We’re just two days away from a major milestone in the U.S. electric vehicle industry. When General Motors (s GM) fires up its battery pack assembly plant in Brownstown Township, Mich., on Jan. 7, the automaker says it will mark the first time a major U.S. automaker has operated a battery pack factory here in the States.
GM sent out a press advisory this morning saying it will start production Thursday morning, and Secretary of Energy Steven Chu, Michigan Gov. Jennifer Granholm, and GM Chairman and CEO Ed Whitacre are scheduled to attend the launch.
As GM notes in its release, the event is scheduled to take place “exactly three years to the day” from when the automaker revealed the concept for the Chevy Volt. During that time — mostly in the year or so since federal stimulus funds started opening up for battery manufacturing — the race to secure financing and set up plants to manufacture plug-in vehicle batteries in the U.S. has heated up. (We’ve mapped the green car battery buildout here.)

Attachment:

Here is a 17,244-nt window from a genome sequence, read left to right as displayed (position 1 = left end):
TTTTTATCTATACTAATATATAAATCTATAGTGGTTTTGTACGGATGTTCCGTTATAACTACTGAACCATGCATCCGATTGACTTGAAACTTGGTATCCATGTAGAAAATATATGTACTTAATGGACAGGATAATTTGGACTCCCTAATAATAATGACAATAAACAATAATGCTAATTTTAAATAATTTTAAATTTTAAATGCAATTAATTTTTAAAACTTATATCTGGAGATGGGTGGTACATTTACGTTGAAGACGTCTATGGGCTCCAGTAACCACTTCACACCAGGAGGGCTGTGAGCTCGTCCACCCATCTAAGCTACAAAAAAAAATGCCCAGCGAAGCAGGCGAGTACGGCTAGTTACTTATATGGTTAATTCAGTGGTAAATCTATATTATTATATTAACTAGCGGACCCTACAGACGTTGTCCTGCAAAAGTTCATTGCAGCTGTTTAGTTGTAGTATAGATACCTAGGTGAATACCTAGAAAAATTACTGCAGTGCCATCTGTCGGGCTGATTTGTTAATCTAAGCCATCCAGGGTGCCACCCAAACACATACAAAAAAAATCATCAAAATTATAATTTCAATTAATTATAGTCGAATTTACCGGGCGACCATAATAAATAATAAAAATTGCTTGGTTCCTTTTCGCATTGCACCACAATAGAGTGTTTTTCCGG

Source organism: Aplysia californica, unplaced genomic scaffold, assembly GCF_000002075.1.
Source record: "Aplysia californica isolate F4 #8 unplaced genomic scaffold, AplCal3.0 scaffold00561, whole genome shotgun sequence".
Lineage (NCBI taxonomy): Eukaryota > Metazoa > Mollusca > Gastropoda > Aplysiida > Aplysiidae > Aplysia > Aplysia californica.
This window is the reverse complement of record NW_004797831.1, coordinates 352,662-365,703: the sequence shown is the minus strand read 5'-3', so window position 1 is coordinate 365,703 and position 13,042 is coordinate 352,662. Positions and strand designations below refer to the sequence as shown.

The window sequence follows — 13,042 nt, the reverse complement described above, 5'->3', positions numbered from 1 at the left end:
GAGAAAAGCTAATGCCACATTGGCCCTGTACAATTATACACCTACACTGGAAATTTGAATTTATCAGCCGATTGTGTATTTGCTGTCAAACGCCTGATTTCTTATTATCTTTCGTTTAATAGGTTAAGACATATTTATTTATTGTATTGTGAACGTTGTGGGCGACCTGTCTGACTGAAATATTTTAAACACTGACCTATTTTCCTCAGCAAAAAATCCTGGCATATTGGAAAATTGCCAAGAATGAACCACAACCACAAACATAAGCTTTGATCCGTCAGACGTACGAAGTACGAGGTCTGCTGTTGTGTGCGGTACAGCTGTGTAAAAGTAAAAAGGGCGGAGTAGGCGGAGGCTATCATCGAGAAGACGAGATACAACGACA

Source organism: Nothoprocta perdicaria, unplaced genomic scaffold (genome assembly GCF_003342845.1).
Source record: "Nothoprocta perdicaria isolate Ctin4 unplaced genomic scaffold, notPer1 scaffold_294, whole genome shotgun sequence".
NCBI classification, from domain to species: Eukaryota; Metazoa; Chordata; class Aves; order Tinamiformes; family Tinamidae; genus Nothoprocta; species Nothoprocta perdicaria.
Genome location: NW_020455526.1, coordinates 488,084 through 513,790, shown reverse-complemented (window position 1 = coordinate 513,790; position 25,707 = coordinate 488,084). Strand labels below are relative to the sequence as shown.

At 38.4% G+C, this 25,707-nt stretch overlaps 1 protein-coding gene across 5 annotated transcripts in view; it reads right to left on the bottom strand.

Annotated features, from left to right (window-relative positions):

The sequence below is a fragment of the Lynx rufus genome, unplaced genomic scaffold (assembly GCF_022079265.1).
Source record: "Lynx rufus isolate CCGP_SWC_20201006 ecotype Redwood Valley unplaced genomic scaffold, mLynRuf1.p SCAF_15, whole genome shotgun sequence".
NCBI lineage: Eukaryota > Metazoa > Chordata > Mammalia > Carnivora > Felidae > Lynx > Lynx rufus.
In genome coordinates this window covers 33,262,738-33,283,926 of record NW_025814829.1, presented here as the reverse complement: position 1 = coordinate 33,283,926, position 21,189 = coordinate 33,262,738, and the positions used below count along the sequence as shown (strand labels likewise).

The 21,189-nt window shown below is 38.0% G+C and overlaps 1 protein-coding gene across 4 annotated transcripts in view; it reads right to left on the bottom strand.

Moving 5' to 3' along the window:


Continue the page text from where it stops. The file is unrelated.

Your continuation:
More than 100 companies lined up for billions of dollars in federal grants and state incentive packages designed to help spur these domestic efforts. Firms based in China, Japan, and South Korea currently dominate the market for lithium-ion batteries, and the Obama administration has sought to help shift that balance. As demand grows beyond mobile devices and laptops for advanced battery technologies to increasing numbers of plug-in and hybrid vehicles, there’s an opportunity for players in the U.S. to either enter the game or expand their role.
For the Volt battery packs, GM will be using cells from Korean battery giant LG Chem’s Compact Power, but it has emphasized over the last year that developing battery pack technology and assembling the packs in-house will be a core competence that gives the automaker a competitive edge in the electric marketplace.